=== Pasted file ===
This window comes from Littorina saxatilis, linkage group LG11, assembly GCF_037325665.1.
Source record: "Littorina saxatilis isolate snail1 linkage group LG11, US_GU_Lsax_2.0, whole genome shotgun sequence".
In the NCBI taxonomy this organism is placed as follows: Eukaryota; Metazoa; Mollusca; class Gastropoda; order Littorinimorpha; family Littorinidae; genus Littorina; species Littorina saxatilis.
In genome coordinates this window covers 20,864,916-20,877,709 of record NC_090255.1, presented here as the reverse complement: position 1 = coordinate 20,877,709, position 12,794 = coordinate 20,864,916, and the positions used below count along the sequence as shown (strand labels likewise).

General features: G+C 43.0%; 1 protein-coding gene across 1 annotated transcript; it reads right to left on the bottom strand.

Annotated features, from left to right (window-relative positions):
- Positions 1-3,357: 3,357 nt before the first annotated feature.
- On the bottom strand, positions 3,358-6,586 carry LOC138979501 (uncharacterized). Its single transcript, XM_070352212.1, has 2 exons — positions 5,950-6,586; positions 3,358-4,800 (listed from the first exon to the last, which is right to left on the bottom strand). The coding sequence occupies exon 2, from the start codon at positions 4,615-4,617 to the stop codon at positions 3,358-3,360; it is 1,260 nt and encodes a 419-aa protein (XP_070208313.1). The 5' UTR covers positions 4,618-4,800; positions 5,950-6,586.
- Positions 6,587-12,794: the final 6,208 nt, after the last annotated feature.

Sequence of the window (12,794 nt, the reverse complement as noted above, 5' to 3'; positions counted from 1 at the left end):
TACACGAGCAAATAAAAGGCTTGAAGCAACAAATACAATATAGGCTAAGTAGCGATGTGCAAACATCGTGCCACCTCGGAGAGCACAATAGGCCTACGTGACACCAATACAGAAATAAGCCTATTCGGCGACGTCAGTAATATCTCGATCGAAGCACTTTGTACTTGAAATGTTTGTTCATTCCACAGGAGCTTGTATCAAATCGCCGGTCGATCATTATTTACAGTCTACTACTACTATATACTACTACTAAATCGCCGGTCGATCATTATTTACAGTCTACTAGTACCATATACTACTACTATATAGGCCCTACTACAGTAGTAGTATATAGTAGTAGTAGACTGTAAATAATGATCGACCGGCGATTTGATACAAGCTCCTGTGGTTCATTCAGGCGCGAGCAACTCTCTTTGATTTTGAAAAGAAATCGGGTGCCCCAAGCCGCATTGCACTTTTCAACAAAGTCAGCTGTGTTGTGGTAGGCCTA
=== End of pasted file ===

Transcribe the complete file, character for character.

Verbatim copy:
This window comes from Littorina saxatilis, linkage group LG11, assembly GCF_037325665.1.
Source record: "Littorina saxatilis isolate snail1 linkage group LG11, US_GU_Lsax_2.0, whole genome shotgun sequence".
In the NCBI taxonomy this organism is placed as follows: Eukaryota; Metazoa; Mollusca; class Gastropoda; order Littorinimorpha; family Littorinidae; genus Littorina; species Littorina saxatilis.
In genome coordinates this window covers 20,864,916-20,877,709 of record NC_090255.1, presented here as the reverse complement: position 1 = coordinate 20,877,709, position 12,794 = coordinate 20,864,916, and the positions used below count along the sequence as shown (strand labels likewise).

General features: G+C 43.0%; 1 protein-coding gene across 1 annotated transcript; it reads right to left on the bottom strand.

Annotated features, from left to right (window-relative positions):
- Positions 1-3,357: 3,357 nt before the first annotated feature.
- On the bottom strand, positions 3,358-6,586 carry LOC138979501 (uncharacterized). Its single transcript, XM_070352212.1, has 2 exons — positions 5,950-6,586; positions 3,358-4,800 (listed from the first exon to the last, which is right to left on the bottom strand). The coding sequence occupies exon 2, from the start codon at positions 4,615-4,617 to the stop codon at positions 3,358-3,360; it is 1,260 nt and encodes a 419-aa protein (XP_070208313.1). The 5' UTR covers positions 4,618-4,800; positions 5,950-6,586.
- Positions 6,587-12,794: the final 6,208 nt, after the last annotated feature.

Sequence of the window (12,794 nt, the reverse complement as noted above, 5' to 3'; positions counted from 1 at the left end):
TACACGAGCAAATAAAAGGCTTGAAGCAACAAATACAATATAGGCTAAGTAGCGATGTGCAAACATCGTGCCACCTCGGAGAGCACAATAGGCCTACGTGACACCAATACAGAAATAAGCCTATTCGGCGACGTCAGTAATATCTCGATCGAAGCACTTTGTACTTGAAATGTTTGTTCATTCCACAGGAGCTTGTATCAAATCGCCGGTCGATCATTATTTACAGTCTACTACTACTATATACTACTACTAAATCGCCGGTCGATCATTATTTACAGTCTACTAGTACCATATACTACTACTATATAGGCCCTACTACAGTAGTAGTATATAGTAGTAGTAGACTGTAAATAATGATCGACCGGCGATTTGATACAAGCTCCTGTGGTTCATTCAGGCGCGAGCAACTCTCTTTGATTTTGAAAAGAAATCGGGTGCCCCAAGCCGCATTGCACTTTTCAACAAAGTCAGCTGTGTTGTGGTAGGCCTA